Let’s face it, companies are getting better at providing great services, which makes it increasingly difficult to impress your customers.
81% of Americans report that businesses are either meeting or exceeding expectations when it comes to customer service.
Worldwide, 67% of people believe that customer service as a whole is improving.
What will set you apart is the way you exceed your customers’ expectations, or what I like to call the “WOW Factor”.
Your average customer is looking for hiccup-free, efficient, and (maybe) speed delivery. They, seldom, are on the lookout for “WOW” experiences, except that’s what you promised.
This is why going the extra mile to create unique and personalized experiences for every customer still gets noticed.
A few days ago, we all read about Cowrywise’s customer (the company’s active promoter) who took to Twitter to express her frustration about the delay in processing her refund after a case of theft and security breach.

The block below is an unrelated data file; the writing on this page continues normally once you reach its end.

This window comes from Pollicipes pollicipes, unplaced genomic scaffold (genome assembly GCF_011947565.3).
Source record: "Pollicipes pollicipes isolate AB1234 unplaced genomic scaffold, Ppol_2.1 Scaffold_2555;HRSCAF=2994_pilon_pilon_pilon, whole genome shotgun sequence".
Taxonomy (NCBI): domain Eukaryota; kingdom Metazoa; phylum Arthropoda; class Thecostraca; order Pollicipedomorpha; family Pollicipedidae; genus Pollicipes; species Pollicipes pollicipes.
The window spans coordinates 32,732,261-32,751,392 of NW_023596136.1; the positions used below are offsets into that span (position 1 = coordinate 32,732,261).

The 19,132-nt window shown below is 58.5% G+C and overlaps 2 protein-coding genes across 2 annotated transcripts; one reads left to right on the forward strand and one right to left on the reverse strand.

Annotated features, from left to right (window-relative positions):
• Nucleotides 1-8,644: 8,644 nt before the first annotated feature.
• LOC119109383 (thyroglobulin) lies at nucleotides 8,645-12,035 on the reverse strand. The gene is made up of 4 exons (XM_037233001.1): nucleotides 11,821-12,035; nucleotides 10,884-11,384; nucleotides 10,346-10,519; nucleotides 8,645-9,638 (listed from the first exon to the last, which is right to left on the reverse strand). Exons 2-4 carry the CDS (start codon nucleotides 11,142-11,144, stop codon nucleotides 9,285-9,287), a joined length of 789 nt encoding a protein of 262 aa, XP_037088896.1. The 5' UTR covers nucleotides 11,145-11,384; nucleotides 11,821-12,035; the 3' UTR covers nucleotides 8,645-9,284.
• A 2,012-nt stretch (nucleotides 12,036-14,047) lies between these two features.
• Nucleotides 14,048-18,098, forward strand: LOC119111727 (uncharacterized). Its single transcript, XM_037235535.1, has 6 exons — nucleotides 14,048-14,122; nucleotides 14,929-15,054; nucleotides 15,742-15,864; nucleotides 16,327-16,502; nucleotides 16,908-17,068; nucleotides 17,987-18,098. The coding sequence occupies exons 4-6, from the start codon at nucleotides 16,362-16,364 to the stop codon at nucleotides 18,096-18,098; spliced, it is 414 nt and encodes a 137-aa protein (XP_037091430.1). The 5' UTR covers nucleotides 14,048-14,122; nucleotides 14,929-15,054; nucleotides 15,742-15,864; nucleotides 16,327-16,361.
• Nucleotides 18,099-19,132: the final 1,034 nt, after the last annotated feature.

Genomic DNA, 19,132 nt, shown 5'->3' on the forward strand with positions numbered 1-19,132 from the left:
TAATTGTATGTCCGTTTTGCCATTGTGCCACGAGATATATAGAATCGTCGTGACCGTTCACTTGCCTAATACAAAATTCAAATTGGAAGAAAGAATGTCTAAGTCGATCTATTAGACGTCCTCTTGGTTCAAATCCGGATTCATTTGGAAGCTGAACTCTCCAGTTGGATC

Thankfully, the issue has been resolved, but I couldn’t help but imagine what could have happened if the opposite was the case. Imagine that Cowrywise kept communication open to keep the customer updated about the progress they were making to apprehend the fraudsters after they have processed the refund, and then sent the customer flowers/gift to express their apologies.
This is my definition of the WOW Factor.
And I will show how to make this a part of your business without breaking the bank.
Innovation starts at the tail end of knowledge. You have to understand your processes intricately to be able to innovate, improve, change, or move things around.
What problem is your product solving? How are people interacting with your product? What are the several touchpoints (if any) between you and the customers?
Answering these questions will provide some insights and clarity on how to innovate and keep your customers.
- Welcome/Onboarding: How many times have you walked into a store, and nobody noticed you walking in, or even paid attention enough to say “Welcome”?
Okay, leave that tab open for a sec, and open this one; how do you feel when you walk into a store, and there’s someone at the door to open/hold the door for you to get in, smiles, and says “Welcome”?
I don’t know about you, but I feel “welcomed” and subtly assured that I can walk up to anyone to ask for help if I’m ever in a fix.